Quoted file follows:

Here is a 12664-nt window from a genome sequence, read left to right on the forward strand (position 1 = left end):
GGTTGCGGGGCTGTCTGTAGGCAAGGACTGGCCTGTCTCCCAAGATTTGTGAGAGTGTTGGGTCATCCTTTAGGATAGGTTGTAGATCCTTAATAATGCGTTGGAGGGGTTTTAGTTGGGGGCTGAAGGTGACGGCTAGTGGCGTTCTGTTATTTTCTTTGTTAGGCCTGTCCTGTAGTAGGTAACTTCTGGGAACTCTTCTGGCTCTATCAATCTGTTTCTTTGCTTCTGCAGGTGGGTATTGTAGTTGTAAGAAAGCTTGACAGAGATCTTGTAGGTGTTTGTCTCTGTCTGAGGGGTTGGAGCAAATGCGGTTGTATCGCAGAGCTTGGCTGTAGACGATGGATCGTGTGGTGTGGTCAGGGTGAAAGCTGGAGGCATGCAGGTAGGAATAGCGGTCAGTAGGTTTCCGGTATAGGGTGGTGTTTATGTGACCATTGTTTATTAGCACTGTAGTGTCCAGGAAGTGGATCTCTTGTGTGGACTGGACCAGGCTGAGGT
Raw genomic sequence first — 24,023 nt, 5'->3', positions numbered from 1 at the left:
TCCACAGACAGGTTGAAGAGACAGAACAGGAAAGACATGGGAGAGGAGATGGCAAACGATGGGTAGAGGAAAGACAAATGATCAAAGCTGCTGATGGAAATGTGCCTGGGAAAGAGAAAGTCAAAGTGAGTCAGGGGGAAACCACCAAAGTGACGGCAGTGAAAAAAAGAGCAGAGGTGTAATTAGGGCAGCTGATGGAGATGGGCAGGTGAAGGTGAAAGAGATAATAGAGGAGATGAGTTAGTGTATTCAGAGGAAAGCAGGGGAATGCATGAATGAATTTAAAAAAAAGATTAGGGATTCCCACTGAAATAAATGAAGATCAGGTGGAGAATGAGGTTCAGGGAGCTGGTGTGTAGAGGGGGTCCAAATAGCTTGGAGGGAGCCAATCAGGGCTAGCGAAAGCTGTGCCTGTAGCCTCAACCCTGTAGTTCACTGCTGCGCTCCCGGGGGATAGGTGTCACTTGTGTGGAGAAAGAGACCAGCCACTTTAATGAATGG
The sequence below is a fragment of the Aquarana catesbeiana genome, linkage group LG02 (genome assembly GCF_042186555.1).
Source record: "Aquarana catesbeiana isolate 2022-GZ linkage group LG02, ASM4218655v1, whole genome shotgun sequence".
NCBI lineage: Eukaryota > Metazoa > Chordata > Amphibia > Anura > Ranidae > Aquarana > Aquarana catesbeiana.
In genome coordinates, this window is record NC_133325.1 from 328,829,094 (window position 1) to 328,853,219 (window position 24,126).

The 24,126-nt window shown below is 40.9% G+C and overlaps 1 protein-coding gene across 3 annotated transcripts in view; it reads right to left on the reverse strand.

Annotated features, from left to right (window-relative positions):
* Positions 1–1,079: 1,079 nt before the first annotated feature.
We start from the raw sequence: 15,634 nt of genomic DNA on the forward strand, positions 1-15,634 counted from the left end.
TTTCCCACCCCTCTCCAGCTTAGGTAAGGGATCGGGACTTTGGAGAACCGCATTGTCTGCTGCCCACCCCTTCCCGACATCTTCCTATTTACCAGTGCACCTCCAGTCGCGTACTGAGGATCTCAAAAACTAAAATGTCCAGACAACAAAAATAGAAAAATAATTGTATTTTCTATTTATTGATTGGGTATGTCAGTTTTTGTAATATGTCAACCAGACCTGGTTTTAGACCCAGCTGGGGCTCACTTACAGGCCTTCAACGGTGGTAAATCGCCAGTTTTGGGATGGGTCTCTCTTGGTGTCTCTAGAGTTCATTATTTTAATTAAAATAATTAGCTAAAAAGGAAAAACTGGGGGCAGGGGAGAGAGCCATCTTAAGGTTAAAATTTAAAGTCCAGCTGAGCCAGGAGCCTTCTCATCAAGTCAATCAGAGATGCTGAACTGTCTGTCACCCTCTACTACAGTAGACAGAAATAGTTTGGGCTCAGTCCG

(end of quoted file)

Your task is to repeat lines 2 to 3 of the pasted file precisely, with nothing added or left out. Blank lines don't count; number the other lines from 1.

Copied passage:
GGTTGCGGGGCTGTCTGTAGGCAAGGACTGGCCTGTCTCCCAAGATTTGTGAGAGTGTTGGGTCATCCTTTAGGATAGGTTGTAGATCCTTAATAATGCGTTGGAGGGGTTTTAGTTGGGGGCTGAAGGTGACGGCTAGTGGCGTTCTGTTATTTTCTTTGTTAGGCCTGTCCTGTAGTAGGTAACTTCTGGGAACTCTTCTGGCTCTATCAATCTGTTTCTTTGCTTCTGCAGGTGGGTATTGTAGTTGTAAGAAAGCTTGACAGAGATCTTGTAGGTGTTTGTCTCTGTCTGAGGGGTTGGAGCAAATGCGGTTGTATCGCAGAGCTTGGCTGTAGACGATGGATCGTGTGGTGTGGTCAGGGTGAAAGCTGGAGGCATGCAGGTAGGAATAGCGGTCAGTAGGTTTCCGGTATAGGGTGGTGTTTATGTGACCATTGTTTATTAGCACTGTAGTGTCCAGGAAGTGGATCTCTTGTGTGGACTGGACCAGGCTGAGGT
Raw genomic sequence first — 24,023 nt, 5'->3', positions numbered from 1 at the left: